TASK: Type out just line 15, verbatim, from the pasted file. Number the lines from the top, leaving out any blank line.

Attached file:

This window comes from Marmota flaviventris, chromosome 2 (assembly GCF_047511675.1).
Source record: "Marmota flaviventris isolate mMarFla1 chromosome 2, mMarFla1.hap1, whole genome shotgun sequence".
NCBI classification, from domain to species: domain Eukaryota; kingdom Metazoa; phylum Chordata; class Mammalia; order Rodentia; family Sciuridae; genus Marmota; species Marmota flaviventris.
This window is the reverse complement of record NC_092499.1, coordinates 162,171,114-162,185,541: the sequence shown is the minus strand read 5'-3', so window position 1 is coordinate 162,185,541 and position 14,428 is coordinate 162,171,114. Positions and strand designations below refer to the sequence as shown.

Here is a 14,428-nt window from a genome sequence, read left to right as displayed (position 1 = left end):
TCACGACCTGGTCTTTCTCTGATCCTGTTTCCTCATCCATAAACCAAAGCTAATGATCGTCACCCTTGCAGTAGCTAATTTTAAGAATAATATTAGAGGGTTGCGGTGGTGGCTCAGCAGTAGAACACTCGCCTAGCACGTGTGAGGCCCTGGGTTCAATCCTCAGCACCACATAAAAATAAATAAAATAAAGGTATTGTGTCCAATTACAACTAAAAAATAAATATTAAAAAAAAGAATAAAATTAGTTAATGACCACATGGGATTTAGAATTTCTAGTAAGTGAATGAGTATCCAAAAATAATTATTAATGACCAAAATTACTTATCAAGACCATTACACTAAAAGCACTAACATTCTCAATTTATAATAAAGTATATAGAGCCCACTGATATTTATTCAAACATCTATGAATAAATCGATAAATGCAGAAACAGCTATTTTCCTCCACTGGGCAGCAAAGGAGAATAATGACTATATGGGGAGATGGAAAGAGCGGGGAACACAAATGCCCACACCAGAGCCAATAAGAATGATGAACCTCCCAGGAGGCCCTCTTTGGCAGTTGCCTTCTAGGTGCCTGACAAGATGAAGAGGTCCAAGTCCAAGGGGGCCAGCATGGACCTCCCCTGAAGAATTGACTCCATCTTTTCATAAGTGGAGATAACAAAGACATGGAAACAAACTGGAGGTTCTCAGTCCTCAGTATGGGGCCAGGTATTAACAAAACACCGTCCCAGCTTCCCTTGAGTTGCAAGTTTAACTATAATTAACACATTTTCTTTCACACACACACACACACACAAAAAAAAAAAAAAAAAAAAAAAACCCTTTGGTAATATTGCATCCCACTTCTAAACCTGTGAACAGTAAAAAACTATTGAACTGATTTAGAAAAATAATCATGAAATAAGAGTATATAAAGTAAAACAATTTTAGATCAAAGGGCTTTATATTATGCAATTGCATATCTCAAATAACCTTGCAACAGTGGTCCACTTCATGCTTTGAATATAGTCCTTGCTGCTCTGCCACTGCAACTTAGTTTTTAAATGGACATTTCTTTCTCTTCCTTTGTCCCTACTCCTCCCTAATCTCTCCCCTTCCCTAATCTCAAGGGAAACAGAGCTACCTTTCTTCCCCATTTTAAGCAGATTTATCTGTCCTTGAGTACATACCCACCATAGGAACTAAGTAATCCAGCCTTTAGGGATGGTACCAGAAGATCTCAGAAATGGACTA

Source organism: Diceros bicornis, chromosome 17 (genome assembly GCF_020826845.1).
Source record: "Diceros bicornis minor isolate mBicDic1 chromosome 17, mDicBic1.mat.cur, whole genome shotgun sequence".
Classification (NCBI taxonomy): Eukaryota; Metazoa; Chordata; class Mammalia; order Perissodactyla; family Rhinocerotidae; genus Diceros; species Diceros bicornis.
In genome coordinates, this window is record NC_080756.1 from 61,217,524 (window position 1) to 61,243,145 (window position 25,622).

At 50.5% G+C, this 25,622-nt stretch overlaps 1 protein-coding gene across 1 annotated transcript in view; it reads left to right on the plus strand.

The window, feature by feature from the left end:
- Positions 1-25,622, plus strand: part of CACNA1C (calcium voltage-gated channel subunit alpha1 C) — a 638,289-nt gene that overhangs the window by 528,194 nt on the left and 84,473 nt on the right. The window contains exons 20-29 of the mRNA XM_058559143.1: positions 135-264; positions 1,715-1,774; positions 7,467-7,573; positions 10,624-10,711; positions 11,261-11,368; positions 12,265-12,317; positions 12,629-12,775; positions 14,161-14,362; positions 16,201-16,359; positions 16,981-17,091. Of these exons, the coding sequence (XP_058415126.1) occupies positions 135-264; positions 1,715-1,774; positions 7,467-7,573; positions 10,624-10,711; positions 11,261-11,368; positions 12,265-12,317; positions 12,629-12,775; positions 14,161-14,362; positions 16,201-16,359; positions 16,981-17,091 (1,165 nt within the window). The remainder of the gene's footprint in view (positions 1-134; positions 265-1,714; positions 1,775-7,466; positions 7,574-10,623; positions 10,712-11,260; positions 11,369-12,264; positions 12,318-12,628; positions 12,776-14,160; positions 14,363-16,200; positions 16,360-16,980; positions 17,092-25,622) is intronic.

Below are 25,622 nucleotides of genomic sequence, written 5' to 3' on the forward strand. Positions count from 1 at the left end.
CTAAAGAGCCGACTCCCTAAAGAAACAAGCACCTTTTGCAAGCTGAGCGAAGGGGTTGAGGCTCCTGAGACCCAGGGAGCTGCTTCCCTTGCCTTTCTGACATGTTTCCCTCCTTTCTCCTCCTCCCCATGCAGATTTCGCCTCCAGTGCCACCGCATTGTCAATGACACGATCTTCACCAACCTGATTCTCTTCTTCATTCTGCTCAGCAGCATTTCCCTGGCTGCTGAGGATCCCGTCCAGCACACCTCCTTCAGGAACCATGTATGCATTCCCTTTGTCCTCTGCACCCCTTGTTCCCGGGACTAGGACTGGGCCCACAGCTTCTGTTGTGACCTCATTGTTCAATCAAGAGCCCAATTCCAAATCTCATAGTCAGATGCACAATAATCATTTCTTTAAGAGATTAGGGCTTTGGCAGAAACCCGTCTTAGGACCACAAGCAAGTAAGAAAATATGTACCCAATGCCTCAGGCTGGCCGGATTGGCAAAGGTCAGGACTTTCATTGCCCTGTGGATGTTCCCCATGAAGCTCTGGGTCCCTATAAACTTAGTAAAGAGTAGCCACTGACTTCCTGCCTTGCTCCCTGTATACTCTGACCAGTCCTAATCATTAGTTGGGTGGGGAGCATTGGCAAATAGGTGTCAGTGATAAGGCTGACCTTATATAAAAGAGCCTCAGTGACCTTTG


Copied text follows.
CTAAAGAGCCGACTCCCTAAAGAAACAAGCACCTTTTGCAAGCTGAGCGAAGGGGTTGAGGCTCCTGAGACCCAGGGAGCTGCTTCCCTTGCCTTTCTGACATGTTTCCCTCCTTTCTCCTCCTCCCCATGCAGATTTCGCCTCCAGTGCCACCGCATTGTCAATGACACGATCTTCACCAACCTGATTCTCTTCTTCATTCTGCTCAGCAGCATTTCCCTGGCTGCTGAGGATCCCGTCCAGCACACCTCCTTCAGGAACCATGTATGCATTCCCTTTGTCCTCTGCACCCCTTGTTCCCGGGACTAGGACTGGGCCCACAGCTTCTGTTGTGACCTCATTGTTCAATCAAGAGCCCAATTCCAAATCTCATAGTCAGATGCACAATAATCATTTCTTTAAGAGATTAGGGCTTTGGCAGAAACCCGTCTTAGGACCACAAGCAAGTAAGAAAATATGTACCCAATGCCTCAGGCTGGCCGGATTGGCAAAGGTCAGGACTTTCATTGCCCTGTGGATGTTCCCCATGAAGCTCTGGGTCCCTATAAACTTAGTAAAGAGTAGCCACTGACTTCCTGCCTTGCTCCCTGTATACTCTGACCAGTCCTAATCATTAGTTGGGTGGGGAGCATTGGCAAATAGGTGTCAGTGATAAGGCTGACCTTATATAAAAGAGCCTCAGTGACCTTTG